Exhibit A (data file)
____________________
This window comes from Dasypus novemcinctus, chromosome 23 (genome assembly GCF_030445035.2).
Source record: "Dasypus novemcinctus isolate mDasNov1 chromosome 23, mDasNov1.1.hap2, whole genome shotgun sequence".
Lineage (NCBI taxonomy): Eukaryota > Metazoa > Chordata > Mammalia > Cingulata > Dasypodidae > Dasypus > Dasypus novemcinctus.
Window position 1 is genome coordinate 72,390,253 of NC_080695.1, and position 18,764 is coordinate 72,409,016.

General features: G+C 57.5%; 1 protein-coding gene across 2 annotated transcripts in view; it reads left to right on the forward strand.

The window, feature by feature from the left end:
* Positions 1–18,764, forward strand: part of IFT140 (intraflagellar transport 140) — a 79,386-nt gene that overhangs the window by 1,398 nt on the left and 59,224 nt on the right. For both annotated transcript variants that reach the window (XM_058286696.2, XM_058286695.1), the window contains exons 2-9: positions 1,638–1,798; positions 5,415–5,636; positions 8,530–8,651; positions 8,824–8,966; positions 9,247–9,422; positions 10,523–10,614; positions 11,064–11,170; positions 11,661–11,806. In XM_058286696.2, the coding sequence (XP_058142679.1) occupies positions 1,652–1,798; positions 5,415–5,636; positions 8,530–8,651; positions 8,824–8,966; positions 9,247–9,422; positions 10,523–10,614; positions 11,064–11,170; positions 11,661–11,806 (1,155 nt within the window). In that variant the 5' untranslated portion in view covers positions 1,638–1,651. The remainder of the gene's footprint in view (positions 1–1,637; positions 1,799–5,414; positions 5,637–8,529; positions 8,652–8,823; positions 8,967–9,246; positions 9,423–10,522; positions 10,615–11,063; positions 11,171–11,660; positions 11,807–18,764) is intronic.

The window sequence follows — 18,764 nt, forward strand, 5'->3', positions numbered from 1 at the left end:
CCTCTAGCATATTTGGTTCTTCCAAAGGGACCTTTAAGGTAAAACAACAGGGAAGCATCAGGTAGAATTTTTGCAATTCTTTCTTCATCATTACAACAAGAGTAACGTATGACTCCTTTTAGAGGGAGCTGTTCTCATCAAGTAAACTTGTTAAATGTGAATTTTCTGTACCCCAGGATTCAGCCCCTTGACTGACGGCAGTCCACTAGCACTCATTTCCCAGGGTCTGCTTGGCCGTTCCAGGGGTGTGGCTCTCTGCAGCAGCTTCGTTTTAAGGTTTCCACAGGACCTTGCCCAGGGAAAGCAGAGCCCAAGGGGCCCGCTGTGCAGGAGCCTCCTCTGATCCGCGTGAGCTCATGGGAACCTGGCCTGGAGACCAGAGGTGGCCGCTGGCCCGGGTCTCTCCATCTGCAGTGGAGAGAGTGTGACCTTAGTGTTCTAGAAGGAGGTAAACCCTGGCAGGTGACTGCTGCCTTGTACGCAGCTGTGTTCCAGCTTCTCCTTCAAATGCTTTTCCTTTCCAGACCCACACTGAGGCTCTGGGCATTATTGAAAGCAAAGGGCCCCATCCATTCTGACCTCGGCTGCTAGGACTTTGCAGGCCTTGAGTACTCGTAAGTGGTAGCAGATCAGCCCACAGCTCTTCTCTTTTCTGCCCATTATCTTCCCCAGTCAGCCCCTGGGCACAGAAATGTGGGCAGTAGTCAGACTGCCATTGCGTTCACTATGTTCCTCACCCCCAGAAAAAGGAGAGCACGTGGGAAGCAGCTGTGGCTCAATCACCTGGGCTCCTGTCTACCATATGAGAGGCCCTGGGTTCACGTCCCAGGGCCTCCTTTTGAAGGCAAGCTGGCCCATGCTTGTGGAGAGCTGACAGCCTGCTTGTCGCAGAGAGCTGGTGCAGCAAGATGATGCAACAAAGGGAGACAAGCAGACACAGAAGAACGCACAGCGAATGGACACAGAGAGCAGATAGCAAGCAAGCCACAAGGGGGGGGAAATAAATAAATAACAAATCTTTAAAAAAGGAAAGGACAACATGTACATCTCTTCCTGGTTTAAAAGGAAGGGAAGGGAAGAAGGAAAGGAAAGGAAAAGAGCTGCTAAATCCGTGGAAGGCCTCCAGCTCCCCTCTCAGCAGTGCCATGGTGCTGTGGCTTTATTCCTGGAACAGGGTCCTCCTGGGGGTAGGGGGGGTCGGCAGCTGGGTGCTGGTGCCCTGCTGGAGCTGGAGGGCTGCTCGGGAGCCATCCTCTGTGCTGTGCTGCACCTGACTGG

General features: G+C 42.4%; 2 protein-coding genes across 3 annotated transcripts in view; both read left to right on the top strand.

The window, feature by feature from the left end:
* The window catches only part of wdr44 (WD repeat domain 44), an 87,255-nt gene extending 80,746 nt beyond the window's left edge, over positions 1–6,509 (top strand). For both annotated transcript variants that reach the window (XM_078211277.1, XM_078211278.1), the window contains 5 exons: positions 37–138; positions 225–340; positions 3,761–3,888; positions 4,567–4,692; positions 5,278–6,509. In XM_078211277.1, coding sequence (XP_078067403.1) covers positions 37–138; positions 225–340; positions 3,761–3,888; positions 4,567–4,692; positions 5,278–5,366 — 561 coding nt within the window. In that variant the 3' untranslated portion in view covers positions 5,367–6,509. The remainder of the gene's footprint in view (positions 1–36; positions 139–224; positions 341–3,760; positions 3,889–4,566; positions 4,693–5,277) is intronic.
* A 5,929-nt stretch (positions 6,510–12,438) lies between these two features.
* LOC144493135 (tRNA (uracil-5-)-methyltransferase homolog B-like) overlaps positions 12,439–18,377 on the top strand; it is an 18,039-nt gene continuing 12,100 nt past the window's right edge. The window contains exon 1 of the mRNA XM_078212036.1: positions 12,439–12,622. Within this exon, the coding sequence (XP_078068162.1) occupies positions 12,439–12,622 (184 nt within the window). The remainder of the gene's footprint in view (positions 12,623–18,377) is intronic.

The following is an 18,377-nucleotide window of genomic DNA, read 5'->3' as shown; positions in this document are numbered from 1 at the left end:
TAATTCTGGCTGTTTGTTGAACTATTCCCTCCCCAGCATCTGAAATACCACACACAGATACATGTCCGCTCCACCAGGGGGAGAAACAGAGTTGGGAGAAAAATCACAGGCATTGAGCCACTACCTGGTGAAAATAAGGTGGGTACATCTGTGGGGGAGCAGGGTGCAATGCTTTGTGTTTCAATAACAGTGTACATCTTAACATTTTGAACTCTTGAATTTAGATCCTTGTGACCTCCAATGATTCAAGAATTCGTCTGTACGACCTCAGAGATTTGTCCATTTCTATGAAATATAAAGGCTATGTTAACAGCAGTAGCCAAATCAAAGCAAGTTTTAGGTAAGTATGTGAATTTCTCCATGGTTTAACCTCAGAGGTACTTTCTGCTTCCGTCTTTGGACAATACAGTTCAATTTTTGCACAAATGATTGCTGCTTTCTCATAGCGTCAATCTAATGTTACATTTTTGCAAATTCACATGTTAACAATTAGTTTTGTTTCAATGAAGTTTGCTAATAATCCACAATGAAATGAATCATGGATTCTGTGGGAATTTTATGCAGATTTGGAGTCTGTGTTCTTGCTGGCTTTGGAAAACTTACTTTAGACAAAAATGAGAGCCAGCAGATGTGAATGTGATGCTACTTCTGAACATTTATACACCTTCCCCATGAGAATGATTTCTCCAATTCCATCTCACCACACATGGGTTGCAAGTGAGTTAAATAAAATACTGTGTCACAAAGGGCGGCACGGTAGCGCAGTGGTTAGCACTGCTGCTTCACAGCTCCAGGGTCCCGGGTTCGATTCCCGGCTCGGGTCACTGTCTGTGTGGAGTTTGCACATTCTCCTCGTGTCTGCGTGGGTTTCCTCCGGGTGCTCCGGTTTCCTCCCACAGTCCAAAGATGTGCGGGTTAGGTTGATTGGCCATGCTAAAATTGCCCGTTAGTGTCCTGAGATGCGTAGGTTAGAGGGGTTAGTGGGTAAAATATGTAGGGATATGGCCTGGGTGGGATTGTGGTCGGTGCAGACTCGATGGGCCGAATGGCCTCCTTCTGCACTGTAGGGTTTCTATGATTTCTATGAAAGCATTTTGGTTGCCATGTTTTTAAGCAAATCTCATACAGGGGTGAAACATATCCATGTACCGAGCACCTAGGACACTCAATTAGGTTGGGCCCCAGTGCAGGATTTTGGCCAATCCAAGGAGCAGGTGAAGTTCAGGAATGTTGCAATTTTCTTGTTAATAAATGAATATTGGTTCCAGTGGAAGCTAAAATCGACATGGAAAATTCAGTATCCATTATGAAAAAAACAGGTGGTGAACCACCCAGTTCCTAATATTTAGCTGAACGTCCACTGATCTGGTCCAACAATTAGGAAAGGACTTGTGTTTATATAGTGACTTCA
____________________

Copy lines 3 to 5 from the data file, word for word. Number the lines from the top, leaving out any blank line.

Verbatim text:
Lineage (NCBI taxonomy): Eukaryota > Metazoa > Chordata > Mammalia > Cingulata > Dasypodidae > Dasypus > Dasypus novemcinctus.
Window position 1 is genome coordinate 72,390,253 of NC_080695.1, and position 18,764 is coordinate 72,409,016.

General features: G+C 57.5%; 1 protein-coding gene across 2 annotated transcripts in view; it reads left to right on the forward strand.